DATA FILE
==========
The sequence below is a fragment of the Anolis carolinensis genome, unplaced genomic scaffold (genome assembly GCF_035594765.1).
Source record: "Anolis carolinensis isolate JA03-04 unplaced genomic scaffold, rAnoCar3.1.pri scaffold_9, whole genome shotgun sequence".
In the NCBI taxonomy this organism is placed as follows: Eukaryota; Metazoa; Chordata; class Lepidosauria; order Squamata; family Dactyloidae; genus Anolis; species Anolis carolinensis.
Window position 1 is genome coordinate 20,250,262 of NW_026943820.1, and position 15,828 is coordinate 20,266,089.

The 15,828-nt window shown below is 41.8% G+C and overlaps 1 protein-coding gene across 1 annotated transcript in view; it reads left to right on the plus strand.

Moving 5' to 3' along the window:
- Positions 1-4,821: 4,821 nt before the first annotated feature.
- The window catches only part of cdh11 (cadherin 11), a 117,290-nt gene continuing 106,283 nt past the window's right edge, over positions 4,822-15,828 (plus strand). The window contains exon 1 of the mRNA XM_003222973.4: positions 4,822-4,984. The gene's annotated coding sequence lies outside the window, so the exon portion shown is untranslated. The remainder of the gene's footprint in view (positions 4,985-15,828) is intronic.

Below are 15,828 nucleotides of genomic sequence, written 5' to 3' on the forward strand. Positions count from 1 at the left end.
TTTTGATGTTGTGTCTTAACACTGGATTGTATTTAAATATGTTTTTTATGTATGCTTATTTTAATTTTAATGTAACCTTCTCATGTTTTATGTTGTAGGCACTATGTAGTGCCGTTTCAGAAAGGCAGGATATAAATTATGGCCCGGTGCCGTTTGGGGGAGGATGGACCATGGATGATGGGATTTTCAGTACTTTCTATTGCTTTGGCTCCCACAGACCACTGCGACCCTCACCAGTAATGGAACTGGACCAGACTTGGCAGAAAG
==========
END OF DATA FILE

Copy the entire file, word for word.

The sequence below is a fragment of the Anolis carolinensis genome, unplaced genomic scaffold (genome assembly GCF_035594765.1).
Source record: "Anolis carolinensis isolate JA03-04 unplaced genomic scaffold, rAnoCar3.1.pri scaffold_9, whole genome shotgun sequence".
In the NCBI taxonomy this organism is placed as follows: Eukaryota; Metazoa; Chordata; class Lepidosauria; order Squamata; family Dactyloidae; genus Anolis; species Anolis carolinensis.
Window position 1 is genome coordinate 20,250,262 of NW_026943820.1, and position 15,828 is coordinate 20,266,089.

The 15,828-nt window shown below is 41.8% G+C and overlaps 1 protein-coding gene across 1 annotated transcript in view; it reads left to right on the plus strand.

Moving 5' to 3' along the window:
- Positions 1-4,821: 4,821 nt before the first annotated feature.
- The window catches only part of cdh11 (cadherin 11), a 117,290-nt gene continuing 106,283 nt past the window's right edge, over positions 4,822-15,828 (plus strand). The window contains exon 1 of the mRNA XM_003222973.4: positions 4,822-4,984. The gene's annotated coding sequence lies outside the window, so the exon portion shown is untranslated. The remainder of the gene's footprint in view (positions 4,985-15,828) is intronic.

Below are 15,828 nucleotides of genomic sequence, written 5' to 3' on the forward strand. Positions count from 1 at the left end.
TTTTGATGTTGTGTCTTAACACTGGATTGTATTTAAATATGTTTTTTATGTATGCTTATTTTAATTTTAATGTAACCTTCTCATGTTTTATGTTGTAGGCACTATGTAGTGCCGTTTCAGAAAGGCAGGATATAAATTATGGCCCGGTGCCGTTTGGGGGAGGATGGACCATGGATGATGGGATTTTCAGTACTTTCTATTGCTTTGGCTCCCACAGACCACTGCGACCCTCACCAGTAATGGAACTGGACCAGACTTGGCAGAAAG